Giant cell arteritis (GCA) inflames the lining of your arteries. Most often, it affects arteries in your head, causing symptoms like head and jaw pain. It used to be called temporal arteritis because it can cause inflammation in the arteries in the temples.

Swelling in the blood vessels reduces the amount of blood that can flow through them. All of your tissues and organs rely on oxygen-rich blood to function properly. A lack of oxygen can damage these structures.

Treatment with high doses of corticosteroid medications like prednisone brings down inflammation in the blood vessels quickly. The earlier you start taking this medication, the less likely you’ll develop complications like the following.

Blindness is one of the most serious and worrisome complications of GCA. When there isn’t enough blood flow into the artery that sends blood to the eye, the tissue that the artery feeds starts to die. Eventually, a lack of blood flow to the eyes can cause blindness.

Often, only one eye is affected. Some people lose sight in the second eye at the same time, or a few days later if they don’t get treated.

The vision loss can happen very suddenly. There’s usually no pain or other symptoms to warn you.

Once you lose vision, you can’t get it back. That’s why it’s important to see an eye doctor or rheumatologist and get on treatment, which usually involves taking a steroid medication first. If you have any changes in your vision, alert your doctors right away.

Although GCA is rare overall, it’s one of the main causes of aortic aneurysm. The aorta is your body’s main blood vessel. It runs down the middle of your chest, carrying blood from your heart to the rest of your body.

An aneurysm is a bulge in the wall of the aorta. It happens when your aorta wall is weaker than usual. If an aneurysm bursts, it can cause dangerous internal bleeding and death if emergency treatment is not given.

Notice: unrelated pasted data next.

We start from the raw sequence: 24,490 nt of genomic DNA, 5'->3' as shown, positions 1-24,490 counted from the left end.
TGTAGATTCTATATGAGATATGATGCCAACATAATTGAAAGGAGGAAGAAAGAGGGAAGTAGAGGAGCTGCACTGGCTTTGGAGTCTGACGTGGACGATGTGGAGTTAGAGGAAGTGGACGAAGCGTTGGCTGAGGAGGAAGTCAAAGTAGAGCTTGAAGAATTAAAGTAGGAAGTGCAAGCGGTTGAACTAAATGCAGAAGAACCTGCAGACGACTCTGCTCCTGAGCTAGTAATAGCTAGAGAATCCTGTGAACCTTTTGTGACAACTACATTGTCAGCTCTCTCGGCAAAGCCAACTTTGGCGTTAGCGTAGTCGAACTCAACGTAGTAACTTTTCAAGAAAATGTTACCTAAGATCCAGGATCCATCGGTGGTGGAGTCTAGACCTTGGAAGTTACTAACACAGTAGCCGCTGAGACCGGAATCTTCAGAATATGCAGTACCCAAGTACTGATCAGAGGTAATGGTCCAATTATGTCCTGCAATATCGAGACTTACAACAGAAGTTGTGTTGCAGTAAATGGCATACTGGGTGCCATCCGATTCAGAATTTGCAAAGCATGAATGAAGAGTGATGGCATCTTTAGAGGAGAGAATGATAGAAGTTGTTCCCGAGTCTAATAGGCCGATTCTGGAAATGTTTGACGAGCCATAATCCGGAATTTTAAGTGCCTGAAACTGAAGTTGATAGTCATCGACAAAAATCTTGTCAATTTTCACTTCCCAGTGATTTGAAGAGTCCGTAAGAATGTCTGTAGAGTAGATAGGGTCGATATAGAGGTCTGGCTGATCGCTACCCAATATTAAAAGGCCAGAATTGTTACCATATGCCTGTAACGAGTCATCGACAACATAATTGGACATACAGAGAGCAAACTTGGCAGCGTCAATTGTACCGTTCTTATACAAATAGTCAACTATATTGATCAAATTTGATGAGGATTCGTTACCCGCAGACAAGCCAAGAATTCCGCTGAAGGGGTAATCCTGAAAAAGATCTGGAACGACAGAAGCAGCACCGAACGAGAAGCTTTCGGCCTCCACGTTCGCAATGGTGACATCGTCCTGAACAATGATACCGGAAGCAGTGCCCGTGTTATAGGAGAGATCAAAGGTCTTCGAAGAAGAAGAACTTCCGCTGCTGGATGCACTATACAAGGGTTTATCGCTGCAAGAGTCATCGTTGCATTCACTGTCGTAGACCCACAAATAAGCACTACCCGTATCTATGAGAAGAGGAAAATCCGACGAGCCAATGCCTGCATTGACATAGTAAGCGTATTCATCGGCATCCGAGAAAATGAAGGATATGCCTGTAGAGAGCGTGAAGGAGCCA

Aortic aneurysms don’t usually cause symptoms. Once you’ve been diagnosed with GCA, your doctor may monitor you for aneurysms in the aorta and other large blood vessels with imaging tests like ultrasound, MRI, or CT scans.

If you get an aneurysm and it’s large, doctors can repair it with surgery. The most common procedure inserts a man-made graft into the aneurysm site. The graft strengthens the weakened area of the aorta to prevent it from rupturing.

GCA increases your risk of an ischemic stroke, although this complication is rare. An ischemic stroke happens when a clot blocks the flow of blood to the brain. A stroke is life-threatening and needs prompt treatment in a hospital, preferably one with a stroke center.

People who have a stroke are more likely to have GCA symptoms like jaw pain, short-term vision loss, and double vision. If you have symptoms like these, let your doctor know about them right away.

People with GCA are also at a slightly higher risk of a heart attack. It’s not clear whether GCA itself causes heart attacks, or if the two conditions share the same risk factors, particularly the inflammation.

A heart attack happens when an artery that supplies your heart with blood becomes blocked. Without enough blood, sections of the heart muscle begin to die.

Getting quick medical care for a heart attack is important. Watch out for symptoms like:

  • pressure or tightness in your chest
  • pain or pressure that radiates to your jaw, shoulders, or left arm
  • nausea
  • shortness of breath
  • cold sweat
  • dizziness
  • tiredness

If you have these symptoms, call 911 or go to a hospital emergency room right away.

People with GCA are also at a slightly higher risk of peripheral artery disease (PAD). PAD reduces blood flow to the arms and legs, which can cause cramping, numbness, weakness, and cold extremities.

Similar to heart attacks, it’s not clear whether GCA causes PAD, or if the two conditions share common risk factors.

Polymyalgia rheumatica (PMR) causes pain, muscle weakness, and stiffness in the neck, shoulders, hips, and thighs. It isn’t a complication of GCA, but the two diseases often occur together. About half of people with GCA also have PMR.

Corticosteroid drugs are the main treatment for both conditions. In PMR, prednisone and other drugs in this class help to relieve stiffness and bring down inflammation. Lower doses of prednisone can be used in PMR than in GCA.

GCA can cause several complications. One of the most serious and concerning is blindness. Once you lose vision, you can’t get it back.

Heart attack and stroke are rare, but they can happen in a small percentage of people with GCA. Early treatment with corticosteroids can protect your vision, and help prevent other complications of this disease.